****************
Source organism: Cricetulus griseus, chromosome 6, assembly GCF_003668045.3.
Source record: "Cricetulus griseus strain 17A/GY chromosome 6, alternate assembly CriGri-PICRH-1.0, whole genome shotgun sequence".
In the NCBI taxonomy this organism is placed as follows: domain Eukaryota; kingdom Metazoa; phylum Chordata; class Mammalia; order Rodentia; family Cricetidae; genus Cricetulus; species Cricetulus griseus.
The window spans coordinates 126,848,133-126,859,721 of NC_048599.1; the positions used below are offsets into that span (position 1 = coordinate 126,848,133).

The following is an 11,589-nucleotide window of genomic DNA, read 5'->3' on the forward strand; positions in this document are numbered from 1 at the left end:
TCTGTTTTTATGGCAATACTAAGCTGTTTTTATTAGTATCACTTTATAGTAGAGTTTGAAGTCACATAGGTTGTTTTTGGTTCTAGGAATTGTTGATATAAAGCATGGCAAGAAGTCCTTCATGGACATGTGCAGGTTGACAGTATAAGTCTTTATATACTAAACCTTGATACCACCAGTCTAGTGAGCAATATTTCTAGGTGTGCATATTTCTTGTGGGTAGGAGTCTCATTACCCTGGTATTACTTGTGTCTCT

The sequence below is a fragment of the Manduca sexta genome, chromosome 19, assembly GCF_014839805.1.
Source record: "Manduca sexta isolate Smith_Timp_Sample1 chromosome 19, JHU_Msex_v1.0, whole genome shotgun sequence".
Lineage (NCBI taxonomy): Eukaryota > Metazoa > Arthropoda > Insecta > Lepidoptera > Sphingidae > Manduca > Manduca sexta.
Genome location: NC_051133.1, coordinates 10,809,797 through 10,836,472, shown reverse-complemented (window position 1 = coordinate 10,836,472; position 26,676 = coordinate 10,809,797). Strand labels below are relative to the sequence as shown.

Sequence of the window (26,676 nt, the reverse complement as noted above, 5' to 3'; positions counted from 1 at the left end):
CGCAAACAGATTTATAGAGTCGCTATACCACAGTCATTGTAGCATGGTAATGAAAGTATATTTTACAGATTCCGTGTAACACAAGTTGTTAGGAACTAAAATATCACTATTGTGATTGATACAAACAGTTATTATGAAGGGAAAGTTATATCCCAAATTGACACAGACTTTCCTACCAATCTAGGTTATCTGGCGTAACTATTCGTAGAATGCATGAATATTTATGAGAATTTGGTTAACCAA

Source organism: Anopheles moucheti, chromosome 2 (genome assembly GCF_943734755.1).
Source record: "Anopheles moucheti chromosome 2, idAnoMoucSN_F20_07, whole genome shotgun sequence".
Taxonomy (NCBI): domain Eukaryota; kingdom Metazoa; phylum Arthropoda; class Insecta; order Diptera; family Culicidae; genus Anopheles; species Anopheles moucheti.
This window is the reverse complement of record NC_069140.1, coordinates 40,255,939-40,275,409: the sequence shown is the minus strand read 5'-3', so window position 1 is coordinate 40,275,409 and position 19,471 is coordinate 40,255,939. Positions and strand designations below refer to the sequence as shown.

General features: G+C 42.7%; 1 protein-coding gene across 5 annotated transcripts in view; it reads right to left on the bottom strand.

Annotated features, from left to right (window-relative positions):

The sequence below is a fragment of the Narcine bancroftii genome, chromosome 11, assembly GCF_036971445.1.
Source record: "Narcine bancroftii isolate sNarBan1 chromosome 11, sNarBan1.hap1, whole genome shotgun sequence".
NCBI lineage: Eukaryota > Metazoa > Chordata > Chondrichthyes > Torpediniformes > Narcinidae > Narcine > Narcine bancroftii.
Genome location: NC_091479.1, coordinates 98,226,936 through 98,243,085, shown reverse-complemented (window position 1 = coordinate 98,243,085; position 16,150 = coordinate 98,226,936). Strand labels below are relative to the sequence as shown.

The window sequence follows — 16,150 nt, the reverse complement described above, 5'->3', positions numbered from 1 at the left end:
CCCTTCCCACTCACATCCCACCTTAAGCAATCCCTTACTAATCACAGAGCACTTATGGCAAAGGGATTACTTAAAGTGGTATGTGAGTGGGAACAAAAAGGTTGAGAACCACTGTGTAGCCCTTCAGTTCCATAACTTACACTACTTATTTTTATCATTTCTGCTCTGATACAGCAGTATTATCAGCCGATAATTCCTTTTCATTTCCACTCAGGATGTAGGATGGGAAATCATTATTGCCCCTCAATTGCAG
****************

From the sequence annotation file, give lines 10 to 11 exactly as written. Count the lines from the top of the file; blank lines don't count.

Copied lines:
Genome location: NC_051133.1, coordinates 10,809,797 through 10,836,472, shown reverse-complemented (window position 1 = coordinate 10,836,472; position 26,676 = coordinate 10,809,797). Strand labels below are relative to the sequence as shown.

Sequence of the window (26,676 nt, the reverse complement as noted above, 5' to 3'; positions counted from 1 at the left end):